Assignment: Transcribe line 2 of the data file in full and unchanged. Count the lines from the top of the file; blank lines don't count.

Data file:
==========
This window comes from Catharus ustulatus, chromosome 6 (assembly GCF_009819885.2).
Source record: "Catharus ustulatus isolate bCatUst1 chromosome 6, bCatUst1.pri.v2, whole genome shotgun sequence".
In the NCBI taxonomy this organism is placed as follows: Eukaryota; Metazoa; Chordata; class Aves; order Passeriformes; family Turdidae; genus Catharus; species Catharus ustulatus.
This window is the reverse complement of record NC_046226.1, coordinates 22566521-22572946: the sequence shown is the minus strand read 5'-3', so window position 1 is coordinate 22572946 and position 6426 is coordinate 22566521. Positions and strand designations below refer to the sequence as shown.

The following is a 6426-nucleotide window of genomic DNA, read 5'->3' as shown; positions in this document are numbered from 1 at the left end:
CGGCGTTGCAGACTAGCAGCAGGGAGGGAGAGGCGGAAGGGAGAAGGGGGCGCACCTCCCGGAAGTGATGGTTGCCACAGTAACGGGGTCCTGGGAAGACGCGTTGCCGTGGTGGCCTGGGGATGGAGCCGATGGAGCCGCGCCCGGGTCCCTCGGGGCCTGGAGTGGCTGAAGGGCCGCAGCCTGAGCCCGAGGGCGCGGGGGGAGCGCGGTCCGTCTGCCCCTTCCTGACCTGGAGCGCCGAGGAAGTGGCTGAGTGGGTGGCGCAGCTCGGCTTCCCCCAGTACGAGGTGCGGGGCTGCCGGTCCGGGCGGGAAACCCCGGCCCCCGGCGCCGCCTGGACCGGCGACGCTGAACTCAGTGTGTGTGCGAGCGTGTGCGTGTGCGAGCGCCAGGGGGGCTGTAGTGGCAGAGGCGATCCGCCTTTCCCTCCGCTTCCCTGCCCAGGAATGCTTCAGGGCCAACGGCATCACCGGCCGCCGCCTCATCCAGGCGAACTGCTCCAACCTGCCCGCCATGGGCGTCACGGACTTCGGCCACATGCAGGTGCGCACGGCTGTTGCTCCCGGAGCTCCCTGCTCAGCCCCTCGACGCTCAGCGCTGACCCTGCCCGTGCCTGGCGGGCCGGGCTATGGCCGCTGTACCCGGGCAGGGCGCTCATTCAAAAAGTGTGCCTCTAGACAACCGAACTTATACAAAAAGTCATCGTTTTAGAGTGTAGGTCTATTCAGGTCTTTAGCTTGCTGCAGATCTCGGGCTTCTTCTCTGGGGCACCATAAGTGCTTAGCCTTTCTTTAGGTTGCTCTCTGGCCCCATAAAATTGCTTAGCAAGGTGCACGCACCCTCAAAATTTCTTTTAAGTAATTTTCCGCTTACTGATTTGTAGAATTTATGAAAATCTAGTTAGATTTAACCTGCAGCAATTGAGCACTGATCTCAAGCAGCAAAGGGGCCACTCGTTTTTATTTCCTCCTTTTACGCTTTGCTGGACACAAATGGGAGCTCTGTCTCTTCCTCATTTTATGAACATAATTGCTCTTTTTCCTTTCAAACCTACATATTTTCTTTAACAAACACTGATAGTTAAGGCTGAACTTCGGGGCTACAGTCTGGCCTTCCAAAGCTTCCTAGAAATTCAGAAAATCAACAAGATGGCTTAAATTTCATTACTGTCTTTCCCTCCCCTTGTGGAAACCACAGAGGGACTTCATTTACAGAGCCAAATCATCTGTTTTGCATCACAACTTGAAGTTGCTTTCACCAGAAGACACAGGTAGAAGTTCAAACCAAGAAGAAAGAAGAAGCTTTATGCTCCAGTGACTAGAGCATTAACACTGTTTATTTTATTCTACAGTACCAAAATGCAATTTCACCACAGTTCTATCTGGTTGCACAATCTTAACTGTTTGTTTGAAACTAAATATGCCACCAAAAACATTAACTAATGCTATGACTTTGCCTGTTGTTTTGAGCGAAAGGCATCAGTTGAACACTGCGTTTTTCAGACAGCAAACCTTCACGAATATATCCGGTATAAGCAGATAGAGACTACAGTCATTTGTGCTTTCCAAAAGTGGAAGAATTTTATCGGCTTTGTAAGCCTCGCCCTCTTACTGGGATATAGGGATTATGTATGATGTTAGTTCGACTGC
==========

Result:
Source record: "Catharus ustulatus isolate bCatUst1 chromosome 6, bCatUst1.pri.v2, whole genome shotgun sequence".